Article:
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Metabolomic and Immunological Profiling of Respiratory Syncytial Virus Infection after Intranasal Immunization with a Subunit Vaccine Candidate

Sarkar, Indranil, Zardini Buzatto, Adriana, Garg, Ravendra, Li, Liang, van Drunen Littel-van den Hurk, Sylvia
Journal of proteome research 2019 v.18 no.3 pp. 1145-1161
5-hydroxyindoleacetic acid, Respiratory syncytial virus, adjuvants, biosynthesis, carbon, congenital abnormalities, elderly, heart diseases, immunization, immunocompromised population, infants, inflammation, liquid chromatography, lungs, mechanism of action, metabolites, metabolomics, mice, morbidity, mortality, patients, phenol, proteome, serotonin, stable isotopes, subunit vaccines, tryptophan, urea cycle, xanthurenic acid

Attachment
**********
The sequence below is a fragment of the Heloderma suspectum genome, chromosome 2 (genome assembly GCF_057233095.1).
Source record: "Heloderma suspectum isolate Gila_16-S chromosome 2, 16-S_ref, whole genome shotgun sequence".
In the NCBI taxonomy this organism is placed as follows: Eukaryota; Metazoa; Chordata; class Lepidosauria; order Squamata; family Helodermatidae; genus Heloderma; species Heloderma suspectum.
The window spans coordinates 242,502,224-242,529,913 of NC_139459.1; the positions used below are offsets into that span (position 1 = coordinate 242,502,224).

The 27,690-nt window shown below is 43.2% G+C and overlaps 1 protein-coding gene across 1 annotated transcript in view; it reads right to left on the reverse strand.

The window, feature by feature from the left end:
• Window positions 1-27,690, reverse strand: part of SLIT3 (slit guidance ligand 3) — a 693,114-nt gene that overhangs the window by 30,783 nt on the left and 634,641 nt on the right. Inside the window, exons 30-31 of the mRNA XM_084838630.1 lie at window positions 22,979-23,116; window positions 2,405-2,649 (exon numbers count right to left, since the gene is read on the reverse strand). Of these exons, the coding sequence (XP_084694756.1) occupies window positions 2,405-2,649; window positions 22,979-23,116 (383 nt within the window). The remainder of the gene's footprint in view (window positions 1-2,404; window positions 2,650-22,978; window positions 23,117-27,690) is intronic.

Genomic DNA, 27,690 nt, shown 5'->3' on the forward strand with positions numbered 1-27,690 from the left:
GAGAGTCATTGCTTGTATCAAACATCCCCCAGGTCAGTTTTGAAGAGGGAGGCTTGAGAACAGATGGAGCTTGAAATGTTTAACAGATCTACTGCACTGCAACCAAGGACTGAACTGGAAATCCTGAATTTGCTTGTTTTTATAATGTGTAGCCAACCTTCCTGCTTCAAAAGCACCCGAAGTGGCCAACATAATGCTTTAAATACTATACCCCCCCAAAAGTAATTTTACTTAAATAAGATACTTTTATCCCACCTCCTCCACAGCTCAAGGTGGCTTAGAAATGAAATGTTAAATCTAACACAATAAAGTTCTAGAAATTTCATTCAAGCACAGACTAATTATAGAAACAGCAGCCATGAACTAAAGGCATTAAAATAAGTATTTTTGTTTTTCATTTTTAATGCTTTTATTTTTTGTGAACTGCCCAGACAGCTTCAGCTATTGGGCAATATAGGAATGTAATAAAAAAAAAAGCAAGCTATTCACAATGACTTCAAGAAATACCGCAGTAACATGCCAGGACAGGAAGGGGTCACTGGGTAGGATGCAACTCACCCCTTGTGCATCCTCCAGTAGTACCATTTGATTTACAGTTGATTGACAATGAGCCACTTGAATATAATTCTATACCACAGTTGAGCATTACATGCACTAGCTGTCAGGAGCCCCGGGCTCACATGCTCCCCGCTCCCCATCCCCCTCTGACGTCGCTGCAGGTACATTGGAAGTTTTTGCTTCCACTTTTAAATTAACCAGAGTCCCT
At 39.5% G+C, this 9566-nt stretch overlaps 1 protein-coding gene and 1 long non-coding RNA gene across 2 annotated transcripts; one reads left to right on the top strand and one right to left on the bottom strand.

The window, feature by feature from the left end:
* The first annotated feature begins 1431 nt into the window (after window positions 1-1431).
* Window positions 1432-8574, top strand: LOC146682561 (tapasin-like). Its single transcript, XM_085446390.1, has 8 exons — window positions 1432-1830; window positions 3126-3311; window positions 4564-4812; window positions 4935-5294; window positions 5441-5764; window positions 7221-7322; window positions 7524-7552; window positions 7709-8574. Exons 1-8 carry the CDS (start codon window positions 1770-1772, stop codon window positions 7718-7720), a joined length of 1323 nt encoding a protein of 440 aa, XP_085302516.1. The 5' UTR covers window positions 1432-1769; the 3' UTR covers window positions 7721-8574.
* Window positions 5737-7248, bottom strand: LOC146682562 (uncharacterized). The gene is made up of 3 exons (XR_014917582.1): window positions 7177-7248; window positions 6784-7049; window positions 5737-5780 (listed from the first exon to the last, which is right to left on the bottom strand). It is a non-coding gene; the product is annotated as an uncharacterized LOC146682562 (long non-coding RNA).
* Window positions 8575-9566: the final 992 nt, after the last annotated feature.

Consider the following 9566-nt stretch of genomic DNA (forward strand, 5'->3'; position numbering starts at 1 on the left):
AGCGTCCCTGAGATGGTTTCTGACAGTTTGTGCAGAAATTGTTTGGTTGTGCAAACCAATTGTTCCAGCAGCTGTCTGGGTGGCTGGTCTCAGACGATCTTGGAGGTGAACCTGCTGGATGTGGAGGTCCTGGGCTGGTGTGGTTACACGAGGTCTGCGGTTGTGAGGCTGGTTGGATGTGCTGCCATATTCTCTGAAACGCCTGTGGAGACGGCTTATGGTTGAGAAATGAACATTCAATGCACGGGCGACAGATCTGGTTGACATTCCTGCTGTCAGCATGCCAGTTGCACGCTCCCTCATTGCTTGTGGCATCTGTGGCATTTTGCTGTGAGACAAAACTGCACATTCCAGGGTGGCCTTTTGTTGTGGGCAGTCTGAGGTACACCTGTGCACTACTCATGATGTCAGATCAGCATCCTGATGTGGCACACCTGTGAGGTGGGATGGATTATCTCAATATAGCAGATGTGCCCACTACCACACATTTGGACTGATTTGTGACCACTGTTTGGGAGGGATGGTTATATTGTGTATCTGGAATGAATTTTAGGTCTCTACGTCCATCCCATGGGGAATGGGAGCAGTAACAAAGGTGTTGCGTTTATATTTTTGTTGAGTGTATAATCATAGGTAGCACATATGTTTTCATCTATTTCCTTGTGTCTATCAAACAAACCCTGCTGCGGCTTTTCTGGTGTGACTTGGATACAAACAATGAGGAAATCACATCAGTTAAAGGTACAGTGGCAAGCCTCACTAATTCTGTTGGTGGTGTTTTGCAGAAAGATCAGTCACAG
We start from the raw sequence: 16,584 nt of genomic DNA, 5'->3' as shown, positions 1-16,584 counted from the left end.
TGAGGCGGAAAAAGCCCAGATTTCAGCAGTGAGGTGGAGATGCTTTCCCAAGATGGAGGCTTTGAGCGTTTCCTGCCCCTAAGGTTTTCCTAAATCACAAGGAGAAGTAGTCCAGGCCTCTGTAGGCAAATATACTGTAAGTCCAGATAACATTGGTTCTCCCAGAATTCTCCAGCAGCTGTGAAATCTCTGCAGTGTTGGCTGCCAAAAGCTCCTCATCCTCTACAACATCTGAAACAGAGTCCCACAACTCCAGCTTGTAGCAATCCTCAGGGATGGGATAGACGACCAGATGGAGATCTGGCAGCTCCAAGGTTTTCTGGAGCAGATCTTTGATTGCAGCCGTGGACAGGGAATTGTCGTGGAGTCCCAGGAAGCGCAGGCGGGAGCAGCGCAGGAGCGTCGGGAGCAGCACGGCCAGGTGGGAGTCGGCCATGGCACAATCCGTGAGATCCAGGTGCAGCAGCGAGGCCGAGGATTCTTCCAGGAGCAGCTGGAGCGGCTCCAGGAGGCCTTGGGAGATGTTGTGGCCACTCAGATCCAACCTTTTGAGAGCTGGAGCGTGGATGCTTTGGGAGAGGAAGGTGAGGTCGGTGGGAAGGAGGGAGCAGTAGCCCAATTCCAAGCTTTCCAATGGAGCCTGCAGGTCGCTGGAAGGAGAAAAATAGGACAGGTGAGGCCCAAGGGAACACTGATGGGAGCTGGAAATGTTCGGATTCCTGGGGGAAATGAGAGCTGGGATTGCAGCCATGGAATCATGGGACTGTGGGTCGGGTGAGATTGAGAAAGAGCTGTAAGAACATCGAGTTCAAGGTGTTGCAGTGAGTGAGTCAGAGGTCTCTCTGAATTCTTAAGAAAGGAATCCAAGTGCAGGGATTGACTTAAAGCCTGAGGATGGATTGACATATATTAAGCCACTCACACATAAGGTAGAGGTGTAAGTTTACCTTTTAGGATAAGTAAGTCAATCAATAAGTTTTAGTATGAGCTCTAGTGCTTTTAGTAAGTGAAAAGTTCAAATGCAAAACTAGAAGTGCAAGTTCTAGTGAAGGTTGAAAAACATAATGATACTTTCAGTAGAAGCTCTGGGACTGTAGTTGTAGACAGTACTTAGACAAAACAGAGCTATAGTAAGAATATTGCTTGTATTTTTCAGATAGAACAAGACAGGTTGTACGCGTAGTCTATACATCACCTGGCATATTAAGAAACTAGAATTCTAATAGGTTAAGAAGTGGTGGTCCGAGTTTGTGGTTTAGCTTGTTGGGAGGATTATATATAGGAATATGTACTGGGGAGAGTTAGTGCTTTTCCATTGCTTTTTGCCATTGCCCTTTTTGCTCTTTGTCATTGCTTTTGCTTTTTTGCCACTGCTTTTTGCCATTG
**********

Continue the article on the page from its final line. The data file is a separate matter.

Respiratory syncytial virus (RSV) is a significant cause of mortality and morbidity in infants, the elderly, immunocompromised individuals, and patients with congenital heart diseases. Despite extensive efforts, a vaccine against RSV is still not available. We have previously reported the development of a subunit vaccine (ΔF/TriAdj) composed of a truncated version of the fusion protein (ΔF) and a polymer-based combination adjuvant (TriAdj). We compared inflammatory responses of ΔF/TriAdj-vaccinated and unvaccinated mice following intranasal challenge with RSV. Rapid and early inflammatory responses were observed in lung samples from both groups but modulated in the vaccinated group 7 days after the viral challenge. The underlying mechanism of action of ΔF/TriAdj was further studied through LC–MS-based metabolomic profiling by using ¹²C- or ¹³C-dansyl labeling for the amine/phenol submetabolome. RSV infection predominantly affected the amino acid biosynthesis pathways and urea cycle, whereas ΔF/TriAdj modulated the concentrations of almost all of the altered metabolites. Tryptophan metabolites were significantly affected, including indole, l-kynurenine, xanthurenic acid, serotonin, 5-hydroxyindoleacetic acid, and 6-hydroxymelatonin. The results from the present study provide further mechanistic insights into the mode of action of this RSV vaccine candidate and have important implications in the design of metabolic therapeutic interventions.